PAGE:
His exploits during the revolution do not bring Nostromo the fame he had hoped for, and he feels slighted and used. Feeling that he has risked his life for nothing, he is consumed by resentment, which leads to his corruption and ultimate destruction, for he has kept secret the true fate of the silver after all others believed it lost at sea. He finds himself becoming a slave of the silver and its secret, even as he slowly recovers it ingot by ingot during nighttime trips to Great Isabel. The fate of Decoud is a mystery to Nostromo, which combined with the fact of the missing silver ingots only adds to his paranoia. Eventually a lighthouse is constructed on Great Isabel, threatening Nostromo's ability to recover the treasure in secret. The ever resourceful Nostromo manages to have a close acquaintance, the widower Giorgio Viola, named as its keeper. Nostromo is in love with Giorgio's younger daughter, but ultimately becomes engaged to his elder daughter Linda. One night while attempting to recover more of the silver, Nostromo is shot and killed, mistaken for a trespasser by old Giorgio.
- Nostromo (or Giovanni Battista Fidanza) – a charismatic Italian seaman who has settled in Sulaco and established a reputation for leadership and daring; as an employee of the Oceanic Steam Navigation Company, he earns the unofficial title of the "Capataz de Cargadores", or "Head Longshoreman"
- Charles "don Carlos" Gould, a.k.a. "King of Sulaco" – an Englishman by ancestry and temperament, he is nevertheless a third generation Costaguanero; owner of the San Tomé Silver Mine, a bequest from his late father who was forced into ownership of the then derelict mine as repayment for many forced loans made to the corrupt government of Guzman Bento; the mine becomes his single-minded obsession
- Mrs. "dona Emilia" Gould – the English-born wife of Charles Gould; an altruistic and refined woman of strong will but who ultimately finds herself second to the mine in her husband’s attentions
- Dr. Monygham – a misanthropic and taciturn English doctor and long-time resident of Costaguana; rumors swirl about him regarding his past involvement in political plots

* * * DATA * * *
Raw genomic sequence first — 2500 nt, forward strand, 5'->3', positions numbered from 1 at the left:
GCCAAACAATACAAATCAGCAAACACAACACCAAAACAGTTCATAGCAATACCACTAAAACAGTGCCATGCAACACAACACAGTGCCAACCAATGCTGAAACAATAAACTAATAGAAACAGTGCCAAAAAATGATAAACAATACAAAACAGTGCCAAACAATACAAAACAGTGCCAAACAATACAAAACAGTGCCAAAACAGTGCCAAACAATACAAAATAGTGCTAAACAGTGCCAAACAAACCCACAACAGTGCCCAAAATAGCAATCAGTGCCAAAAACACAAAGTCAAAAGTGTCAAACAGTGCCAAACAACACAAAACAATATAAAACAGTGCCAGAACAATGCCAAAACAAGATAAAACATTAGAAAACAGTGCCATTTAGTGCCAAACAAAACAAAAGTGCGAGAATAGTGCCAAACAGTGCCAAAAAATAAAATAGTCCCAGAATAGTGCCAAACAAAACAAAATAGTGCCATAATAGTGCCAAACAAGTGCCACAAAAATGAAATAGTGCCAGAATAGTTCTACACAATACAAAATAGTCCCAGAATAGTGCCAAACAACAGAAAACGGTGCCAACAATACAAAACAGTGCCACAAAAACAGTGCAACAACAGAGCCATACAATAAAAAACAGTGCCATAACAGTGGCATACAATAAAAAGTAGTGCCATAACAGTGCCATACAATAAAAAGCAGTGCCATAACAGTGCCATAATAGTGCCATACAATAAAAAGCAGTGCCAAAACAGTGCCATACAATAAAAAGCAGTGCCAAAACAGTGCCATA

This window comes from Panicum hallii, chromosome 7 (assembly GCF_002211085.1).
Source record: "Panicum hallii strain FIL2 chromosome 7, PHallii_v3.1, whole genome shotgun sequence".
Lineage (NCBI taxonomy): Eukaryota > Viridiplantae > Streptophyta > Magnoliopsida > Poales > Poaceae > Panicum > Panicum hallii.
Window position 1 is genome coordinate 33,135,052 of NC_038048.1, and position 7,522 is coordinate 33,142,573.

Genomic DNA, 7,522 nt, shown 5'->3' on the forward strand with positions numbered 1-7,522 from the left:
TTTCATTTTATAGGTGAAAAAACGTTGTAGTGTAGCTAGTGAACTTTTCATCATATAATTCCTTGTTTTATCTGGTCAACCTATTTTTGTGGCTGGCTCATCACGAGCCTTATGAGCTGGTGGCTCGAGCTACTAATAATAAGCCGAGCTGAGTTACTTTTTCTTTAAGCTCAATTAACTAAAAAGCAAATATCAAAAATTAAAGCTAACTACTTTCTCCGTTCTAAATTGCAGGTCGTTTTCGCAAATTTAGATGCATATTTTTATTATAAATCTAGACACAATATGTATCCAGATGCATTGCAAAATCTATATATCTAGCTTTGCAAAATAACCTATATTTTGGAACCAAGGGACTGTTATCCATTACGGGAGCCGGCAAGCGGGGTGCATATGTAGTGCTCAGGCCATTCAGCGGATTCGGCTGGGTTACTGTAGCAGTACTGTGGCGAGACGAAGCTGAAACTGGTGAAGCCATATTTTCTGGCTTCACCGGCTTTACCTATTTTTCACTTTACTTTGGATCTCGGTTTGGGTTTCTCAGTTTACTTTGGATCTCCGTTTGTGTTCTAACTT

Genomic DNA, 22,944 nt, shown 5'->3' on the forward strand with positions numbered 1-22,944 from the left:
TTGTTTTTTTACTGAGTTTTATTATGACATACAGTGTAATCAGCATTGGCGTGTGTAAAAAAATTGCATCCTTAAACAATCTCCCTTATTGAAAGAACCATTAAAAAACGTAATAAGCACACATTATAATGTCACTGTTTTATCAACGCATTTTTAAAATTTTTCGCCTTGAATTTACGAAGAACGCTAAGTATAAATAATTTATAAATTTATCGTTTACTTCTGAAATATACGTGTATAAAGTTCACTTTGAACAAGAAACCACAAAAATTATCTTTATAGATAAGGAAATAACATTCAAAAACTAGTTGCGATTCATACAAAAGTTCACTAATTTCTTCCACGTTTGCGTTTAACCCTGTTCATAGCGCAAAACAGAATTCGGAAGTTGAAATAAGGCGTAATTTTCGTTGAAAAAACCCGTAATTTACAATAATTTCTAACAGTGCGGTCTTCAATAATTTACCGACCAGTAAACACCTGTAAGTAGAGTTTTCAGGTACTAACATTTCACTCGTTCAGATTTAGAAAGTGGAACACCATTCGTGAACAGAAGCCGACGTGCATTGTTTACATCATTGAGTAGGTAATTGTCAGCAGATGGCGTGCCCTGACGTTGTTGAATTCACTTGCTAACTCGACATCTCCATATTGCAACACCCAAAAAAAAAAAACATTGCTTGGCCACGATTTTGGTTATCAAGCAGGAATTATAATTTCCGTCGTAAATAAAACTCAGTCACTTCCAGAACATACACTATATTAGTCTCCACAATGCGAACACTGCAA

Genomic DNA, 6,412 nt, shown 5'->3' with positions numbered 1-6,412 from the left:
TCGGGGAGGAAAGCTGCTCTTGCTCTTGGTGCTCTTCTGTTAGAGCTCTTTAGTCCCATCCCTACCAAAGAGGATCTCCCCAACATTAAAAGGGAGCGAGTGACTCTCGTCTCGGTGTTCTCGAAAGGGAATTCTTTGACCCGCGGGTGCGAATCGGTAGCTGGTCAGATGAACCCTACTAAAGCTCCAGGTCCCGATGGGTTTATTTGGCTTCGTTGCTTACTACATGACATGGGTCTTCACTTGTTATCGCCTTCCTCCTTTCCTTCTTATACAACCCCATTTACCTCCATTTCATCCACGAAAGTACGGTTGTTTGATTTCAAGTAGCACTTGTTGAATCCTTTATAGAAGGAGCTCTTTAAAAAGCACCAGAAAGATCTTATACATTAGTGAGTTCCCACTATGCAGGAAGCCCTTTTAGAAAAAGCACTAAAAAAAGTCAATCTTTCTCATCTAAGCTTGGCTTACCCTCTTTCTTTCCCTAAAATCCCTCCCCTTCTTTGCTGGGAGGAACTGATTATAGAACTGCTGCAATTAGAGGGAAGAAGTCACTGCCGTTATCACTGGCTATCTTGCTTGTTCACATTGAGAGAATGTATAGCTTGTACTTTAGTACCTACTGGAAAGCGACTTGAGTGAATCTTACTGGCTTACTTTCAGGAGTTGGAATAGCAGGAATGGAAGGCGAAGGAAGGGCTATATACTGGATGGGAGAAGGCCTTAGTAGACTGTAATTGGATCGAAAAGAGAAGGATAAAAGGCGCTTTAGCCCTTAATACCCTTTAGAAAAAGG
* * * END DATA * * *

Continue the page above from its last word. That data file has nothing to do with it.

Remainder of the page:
- Martin Decoud – a Costaguanero who has spent much of his time in Paris and considers himself a European by temperament if not birth; he returns to Costaguana and becomes an outspoken journalist and editor of the progressive newspaper Porvenir ("The Future"); initially a cynic, he becomes the intellectual force behind the idea of independence for the Occidental Province of Costaguana; he is also in love with Antonia Avellanos
- Don José Avellanos – the patriarch of one of the most prominent families of Sulaco and a close confidant of Charles Gould; he suffered greatly under the dictatorship of Guzman Bento and now has complete allegiance to Gould
- Antonia Avellanos – a highly educated and cosmopolitan daughter of Don José; held in awe by the other young women of Sulaco
- Giorgio Viola – an exiled Italian revolutionary who once fought alongside Garibaldi but who is now an innkeeper in Sulaco and the father of two daughters
- Teresa Viola – the wife of Giorgio Viola
- Linda Viola – the eldest daughter of Teresa and Giorgio; she is in love with Nostromo
- Giselle Viola – the youngest daughter of Teresa and Giorgio
- Captain Joseph "Fussy Joe" Mitchell – the English Superintendent of the Oceanic Steam Navigation Company’s offices in Sulaco and supervisor of Nostromo
- President don Vincente Ribiera – Costaguana’s first civilian head of state, who takes over after the overthrow of the tyrannical Guzman Bento; a member of the landed aristocracy; corpulent to the point of infirmity; highly respected abroad and full of good intentions, and many of the characters, including Charles Gould, place their hopes in his ability to bring democracy and stability to Costaguana
- Guzman Bento – a former dictator of Costaguana whose death some years before the novel opens had ushered in a renewed period of political and economic instability; the period of his rule was a dark and bloody chapter in the history of Costaguana
- General Montero – an early supporter of Ribiera; a self-made man from peasant stock; he manages to muster an army of supporters to eventually overthrow Ribiera
- Pedro Montero – the younger brother of General Montero
- Senor Hirsch – a Jewish hide merchant who finds himself in Sulaco at the time of the political upheavals that comprise most of the novel